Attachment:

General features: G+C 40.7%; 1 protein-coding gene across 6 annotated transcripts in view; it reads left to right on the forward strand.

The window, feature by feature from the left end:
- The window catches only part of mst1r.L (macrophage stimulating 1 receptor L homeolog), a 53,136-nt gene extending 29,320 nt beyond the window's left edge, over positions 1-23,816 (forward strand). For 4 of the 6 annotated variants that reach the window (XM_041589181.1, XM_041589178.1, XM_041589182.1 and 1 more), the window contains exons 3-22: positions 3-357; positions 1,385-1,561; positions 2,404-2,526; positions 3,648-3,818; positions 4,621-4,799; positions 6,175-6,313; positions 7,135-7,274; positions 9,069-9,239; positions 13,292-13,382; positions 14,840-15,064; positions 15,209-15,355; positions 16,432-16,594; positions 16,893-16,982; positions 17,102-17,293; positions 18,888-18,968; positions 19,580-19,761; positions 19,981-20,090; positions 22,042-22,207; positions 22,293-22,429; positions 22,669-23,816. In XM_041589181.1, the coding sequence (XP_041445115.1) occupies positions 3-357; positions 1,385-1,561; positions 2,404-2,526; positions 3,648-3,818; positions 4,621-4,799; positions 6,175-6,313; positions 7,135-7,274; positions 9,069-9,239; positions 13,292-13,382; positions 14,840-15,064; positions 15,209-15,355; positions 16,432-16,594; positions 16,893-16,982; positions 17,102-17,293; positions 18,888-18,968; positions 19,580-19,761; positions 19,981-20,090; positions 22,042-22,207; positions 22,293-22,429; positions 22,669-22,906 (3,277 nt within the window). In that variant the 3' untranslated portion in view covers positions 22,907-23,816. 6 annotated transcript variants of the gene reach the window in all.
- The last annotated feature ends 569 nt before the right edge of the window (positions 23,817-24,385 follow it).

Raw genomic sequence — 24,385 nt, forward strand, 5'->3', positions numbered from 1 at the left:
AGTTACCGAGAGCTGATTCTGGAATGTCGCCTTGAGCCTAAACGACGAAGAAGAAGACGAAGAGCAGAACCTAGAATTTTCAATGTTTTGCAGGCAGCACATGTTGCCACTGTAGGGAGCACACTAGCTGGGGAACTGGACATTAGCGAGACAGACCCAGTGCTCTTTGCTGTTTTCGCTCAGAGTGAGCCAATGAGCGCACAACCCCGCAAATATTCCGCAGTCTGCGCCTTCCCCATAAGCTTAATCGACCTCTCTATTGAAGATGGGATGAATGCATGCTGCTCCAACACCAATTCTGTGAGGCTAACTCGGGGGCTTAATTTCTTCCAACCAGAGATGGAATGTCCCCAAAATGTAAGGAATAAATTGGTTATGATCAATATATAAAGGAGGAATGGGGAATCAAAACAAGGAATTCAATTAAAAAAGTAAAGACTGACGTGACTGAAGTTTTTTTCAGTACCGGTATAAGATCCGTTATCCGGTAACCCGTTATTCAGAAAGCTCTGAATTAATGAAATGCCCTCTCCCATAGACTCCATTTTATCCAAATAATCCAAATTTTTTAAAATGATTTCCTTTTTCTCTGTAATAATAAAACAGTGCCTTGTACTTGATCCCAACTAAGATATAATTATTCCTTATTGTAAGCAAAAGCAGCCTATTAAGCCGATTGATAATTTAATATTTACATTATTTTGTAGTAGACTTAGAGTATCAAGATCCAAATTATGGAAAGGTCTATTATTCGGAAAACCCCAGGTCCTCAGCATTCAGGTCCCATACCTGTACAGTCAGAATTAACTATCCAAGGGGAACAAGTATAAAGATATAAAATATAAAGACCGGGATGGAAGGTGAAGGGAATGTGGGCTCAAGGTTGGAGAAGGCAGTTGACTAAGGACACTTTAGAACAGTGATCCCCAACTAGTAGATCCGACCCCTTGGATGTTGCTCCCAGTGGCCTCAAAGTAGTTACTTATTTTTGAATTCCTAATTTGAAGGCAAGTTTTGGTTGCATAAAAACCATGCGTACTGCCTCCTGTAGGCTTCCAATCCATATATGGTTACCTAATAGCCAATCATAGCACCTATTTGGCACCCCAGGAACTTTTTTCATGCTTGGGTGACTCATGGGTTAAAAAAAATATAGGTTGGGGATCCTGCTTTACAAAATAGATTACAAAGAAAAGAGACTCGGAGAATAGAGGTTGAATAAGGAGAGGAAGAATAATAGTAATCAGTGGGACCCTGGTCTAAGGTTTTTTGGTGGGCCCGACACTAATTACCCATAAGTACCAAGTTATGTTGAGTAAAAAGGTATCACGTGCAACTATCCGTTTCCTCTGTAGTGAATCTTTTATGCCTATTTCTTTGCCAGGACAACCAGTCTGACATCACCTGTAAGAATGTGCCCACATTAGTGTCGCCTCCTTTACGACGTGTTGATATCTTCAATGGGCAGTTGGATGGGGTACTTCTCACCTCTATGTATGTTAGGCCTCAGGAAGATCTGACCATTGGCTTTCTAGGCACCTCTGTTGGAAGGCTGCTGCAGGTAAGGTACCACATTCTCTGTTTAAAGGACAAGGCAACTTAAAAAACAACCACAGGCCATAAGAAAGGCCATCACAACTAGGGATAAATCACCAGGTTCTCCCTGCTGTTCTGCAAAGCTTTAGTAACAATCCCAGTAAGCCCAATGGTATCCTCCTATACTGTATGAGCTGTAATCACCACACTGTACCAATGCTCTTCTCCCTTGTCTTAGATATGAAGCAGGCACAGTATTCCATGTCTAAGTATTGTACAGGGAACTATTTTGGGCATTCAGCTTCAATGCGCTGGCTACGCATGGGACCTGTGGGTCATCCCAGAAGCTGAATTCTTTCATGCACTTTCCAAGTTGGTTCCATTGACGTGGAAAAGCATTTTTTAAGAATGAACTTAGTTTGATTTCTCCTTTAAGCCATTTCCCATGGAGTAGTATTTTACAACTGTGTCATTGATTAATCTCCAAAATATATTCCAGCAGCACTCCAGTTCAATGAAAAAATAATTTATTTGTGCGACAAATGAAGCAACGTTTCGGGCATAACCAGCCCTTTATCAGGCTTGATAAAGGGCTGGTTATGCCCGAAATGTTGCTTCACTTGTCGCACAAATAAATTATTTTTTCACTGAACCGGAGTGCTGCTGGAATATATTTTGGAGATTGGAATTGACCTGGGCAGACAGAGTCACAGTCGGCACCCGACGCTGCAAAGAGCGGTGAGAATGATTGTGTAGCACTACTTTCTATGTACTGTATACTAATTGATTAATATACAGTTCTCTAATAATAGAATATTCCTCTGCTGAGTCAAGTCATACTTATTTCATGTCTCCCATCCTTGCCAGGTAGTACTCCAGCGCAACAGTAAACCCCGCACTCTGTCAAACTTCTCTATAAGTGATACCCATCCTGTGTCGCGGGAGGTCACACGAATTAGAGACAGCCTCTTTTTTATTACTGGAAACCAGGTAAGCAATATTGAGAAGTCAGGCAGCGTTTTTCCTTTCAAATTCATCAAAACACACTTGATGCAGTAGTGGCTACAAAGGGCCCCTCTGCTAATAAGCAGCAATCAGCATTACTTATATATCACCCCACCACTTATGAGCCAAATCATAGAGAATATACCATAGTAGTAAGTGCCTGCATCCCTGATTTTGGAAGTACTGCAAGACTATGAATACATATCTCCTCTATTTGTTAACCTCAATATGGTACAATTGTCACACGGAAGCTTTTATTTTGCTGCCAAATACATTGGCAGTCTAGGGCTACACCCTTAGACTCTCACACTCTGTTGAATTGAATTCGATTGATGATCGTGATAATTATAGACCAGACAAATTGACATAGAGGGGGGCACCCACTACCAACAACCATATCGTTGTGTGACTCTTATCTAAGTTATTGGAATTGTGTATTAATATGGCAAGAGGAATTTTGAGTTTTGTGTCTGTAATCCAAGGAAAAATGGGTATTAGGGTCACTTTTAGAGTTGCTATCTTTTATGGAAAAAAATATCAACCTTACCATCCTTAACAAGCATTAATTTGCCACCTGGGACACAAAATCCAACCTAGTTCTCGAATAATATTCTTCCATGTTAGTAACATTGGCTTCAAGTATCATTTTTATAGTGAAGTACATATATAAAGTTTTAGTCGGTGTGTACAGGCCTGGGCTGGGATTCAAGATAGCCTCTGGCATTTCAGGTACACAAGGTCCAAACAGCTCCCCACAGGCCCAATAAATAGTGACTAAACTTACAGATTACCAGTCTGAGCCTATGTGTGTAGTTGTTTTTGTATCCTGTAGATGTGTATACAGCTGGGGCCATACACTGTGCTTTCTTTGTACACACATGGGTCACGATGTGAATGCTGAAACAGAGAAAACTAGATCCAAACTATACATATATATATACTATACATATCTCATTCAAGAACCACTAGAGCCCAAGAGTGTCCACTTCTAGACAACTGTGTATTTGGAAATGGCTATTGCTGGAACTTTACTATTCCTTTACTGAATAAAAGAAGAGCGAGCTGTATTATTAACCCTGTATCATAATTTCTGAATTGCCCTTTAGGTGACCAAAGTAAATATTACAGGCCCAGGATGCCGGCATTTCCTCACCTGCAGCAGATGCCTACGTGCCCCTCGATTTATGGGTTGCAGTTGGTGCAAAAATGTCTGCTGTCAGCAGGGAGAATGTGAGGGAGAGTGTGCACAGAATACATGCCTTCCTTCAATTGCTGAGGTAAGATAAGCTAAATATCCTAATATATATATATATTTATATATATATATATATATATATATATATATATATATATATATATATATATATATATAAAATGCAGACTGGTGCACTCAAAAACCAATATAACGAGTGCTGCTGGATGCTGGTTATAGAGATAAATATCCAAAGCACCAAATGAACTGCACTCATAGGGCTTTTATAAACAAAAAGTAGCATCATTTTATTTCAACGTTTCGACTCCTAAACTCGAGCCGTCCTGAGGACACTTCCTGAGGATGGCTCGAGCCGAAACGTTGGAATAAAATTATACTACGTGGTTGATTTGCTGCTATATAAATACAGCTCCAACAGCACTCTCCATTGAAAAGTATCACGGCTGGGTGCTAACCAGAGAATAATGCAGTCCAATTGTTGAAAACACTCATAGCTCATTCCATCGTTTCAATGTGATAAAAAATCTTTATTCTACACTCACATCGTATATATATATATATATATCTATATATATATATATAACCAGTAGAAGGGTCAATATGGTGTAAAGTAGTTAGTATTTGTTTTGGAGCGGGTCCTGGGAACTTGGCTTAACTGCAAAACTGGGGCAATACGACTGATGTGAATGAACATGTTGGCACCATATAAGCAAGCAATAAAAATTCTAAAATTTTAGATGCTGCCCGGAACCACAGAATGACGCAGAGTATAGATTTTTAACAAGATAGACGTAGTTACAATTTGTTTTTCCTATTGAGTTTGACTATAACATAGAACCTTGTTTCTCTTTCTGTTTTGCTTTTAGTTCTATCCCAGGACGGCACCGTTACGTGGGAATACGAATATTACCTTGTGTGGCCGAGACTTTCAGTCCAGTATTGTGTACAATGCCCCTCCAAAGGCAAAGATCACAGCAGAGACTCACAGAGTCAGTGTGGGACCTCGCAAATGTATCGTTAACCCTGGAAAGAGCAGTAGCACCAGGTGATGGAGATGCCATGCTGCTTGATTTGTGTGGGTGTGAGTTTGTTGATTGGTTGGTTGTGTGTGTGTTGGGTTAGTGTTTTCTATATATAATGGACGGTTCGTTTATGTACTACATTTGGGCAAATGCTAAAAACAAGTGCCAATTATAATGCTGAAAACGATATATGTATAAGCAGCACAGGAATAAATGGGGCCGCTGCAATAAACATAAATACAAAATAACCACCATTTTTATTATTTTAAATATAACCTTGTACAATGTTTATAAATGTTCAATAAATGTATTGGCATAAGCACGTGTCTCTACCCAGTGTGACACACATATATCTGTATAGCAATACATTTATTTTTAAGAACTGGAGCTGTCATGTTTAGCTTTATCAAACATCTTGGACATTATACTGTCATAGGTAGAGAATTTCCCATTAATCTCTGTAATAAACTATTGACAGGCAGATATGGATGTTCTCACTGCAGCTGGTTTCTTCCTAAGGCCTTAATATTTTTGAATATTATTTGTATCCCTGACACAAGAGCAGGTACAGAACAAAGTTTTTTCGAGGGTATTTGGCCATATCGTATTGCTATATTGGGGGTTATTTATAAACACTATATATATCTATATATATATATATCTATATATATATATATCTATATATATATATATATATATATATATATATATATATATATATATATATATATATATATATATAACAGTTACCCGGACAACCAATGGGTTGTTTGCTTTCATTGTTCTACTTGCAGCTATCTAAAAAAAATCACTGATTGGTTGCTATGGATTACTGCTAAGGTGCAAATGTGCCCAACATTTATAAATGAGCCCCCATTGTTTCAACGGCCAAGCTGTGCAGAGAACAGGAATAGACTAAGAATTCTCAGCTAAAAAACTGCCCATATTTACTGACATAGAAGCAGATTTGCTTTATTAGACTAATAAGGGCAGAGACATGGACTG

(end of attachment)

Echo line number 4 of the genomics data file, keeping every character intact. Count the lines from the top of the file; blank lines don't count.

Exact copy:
- The last annotated feature ends 569 nt before the right edge of the window (positions 23,817-24,385 follow it).